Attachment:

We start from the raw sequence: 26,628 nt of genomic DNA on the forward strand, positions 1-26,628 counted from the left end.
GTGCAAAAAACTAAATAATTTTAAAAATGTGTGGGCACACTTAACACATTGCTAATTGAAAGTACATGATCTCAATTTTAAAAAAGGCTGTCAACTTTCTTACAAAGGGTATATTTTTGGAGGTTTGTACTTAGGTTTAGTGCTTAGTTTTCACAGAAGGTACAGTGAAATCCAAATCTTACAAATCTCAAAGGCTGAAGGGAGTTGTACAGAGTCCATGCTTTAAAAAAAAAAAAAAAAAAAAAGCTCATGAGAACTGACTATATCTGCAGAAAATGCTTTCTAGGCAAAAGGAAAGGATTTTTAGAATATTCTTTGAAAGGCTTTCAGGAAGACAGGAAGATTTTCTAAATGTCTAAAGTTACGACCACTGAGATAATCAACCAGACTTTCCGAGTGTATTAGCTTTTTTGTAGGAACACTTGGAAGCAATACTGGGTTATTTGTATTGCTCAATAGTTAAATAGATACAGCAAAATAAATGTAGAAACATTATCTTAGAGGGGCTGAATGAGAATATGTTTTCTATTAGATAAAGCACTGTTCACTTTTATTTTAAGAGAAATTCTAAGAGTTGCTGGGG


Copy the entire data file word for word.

We start from the raw sequence: 26,628 nt of genomic DNA on the forward strand, positions 1-26,628 counted from the left end.
GTGCAAAAAACTAAATAATTTTAAAAATGTGTGGGCACACTTAACACATTGCTAATTGAAAGTACATGATCTCAATTTTAAAAAAGGCTGTCAACTTTCTTACAAAGGGTATATTTTTGGAGGTTTGTACTTAGGTTTAGTGCTTAGTTTTCACAGAAGGTACAGTGAAATCCAAATCTTACAAATCTCAAAGGCTGAAGGGAGTTGTACAGAGTCCATGCTTTAAAAAAAAAAAAAAAAAAAAAGCTCATGAGAACTGACTATATCTGCAGAAAATGCTTTCTAGGCAAAAGGAAAGGATTTTTAGAATATTCTTTGAAAGGCTTTCAGGAAGACAGGAAGATTTTCTAAATGTCTAAAGTTACGACCACTGAGATAATCAACCAGACTTTCCGAGTGTATTAGCTTTTTTGTAGGAACACTTGGAAGCAATACTGGGTTATTTGTATTGCTCAATAGTTAAATAGATACAGCAAAATAAATGTAGAAACATTATCTTAGAGGGGCTGAATGAGAATATGTTTTCTATTAGATAAAGCACTGTTCACTTTTATTTTAAGAGAAATTCTAAGAGTTGCTGGGG